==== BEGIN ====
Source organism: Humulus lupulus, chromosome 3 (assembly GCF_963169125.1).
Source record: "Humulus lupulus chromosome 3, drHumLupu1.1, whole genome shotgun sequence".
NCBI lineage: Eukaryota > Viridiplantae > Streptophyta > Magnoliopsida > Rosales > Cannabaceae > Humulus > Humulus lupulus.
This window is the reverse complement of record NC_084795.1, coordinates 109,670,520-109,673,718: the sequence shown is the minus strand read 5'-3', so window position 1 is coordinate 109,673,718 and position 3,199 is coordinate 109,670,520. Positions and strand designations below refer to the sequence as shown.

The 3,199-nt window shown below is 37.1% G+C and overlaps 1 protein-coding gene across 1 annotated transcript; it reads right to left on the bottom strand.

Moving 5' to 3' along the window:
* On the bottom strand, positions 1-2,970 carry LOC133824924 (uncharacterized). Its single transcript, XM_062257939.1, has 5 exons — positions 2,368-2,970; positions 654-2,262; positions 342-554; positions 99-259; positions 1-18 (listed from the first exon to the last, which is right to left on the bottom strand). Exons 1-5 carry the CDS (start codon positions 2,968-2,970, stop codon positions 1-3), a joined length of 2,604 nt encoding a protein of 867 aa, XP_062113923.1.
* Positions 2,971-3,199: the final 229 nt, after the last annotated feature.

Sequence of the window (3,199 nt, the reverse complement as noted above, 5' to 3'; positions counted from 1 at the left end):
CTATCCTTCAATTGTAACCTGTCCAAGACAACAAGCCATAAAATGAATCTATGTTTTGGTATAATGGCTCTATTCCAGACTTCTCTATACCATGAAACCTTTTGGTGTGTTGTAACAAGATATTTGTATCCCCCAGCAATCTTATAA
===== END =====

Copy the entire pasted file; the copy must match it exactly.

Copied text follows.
Source organism: Humulus lupulus, chromosome 3 (assembly GCF_963169125.1).
Source record: "Humulus lupulus chromosome 3, drHumLupu1.1, whole genome shotgun sequence".
NCBI lineage: Eukaryota > Viridiplantae > Streptophyta > Magnoliopsida > Rosales > Cannabaceae > Humulus > Humulus lupulus.
This window is the reverse complement of record NC_084795.1, coordinates 109,670,520-109,673,718: the sequence shown is the minus strand read 5'-3', so window position 1 is coordinate 109,673,718 and position 3,199 is coordinate 109,670,520. Positions and strand designations below refer to the sequence as shown.

The 3,199-nt window shown below is 37.1% G+C and overlaps 1 protein-coding gene across 1 annotated transcript; it reads right to left on the bottom strand.

Moving 5' to 3' along the window:
* On the bottom strand, positions 1-2,970 carry LOC133824924 (uncharacterized). Its single transcript, XM_062257939.1, has 5 exons — positions 2,368-2,970; positions 654-2,262; positions 342-554; positions 99-259; positions 1-18 (listed from the first exon to the last, which is right to left on the bottom strand). Exons 1-5 carry the CDS (start codon positions 2,968-2,970, stop codon positions 1-3), a joined length of 2,604 nt encoding a protein of 867 aa, XP_062113923.1.
* Positions 2,971-3,199: the final 229 nt, after the last annotated feature.

Sequence of the window (3,199 nt, the reverse complement as noted above, 5' to 3'; positions counted from 1 at the left end):
CTATCCTTCAATTGTAACCTGTCCAAGACAACAAGCCATAAAATGAATCTATGTTTTGGTATAATGGCTCTATTCCAGACTTCTCTATACCATGAAACCTTTTGGTGTGTTGTAACAAGATATTTGTATCCCCCAGCAATCTTATAA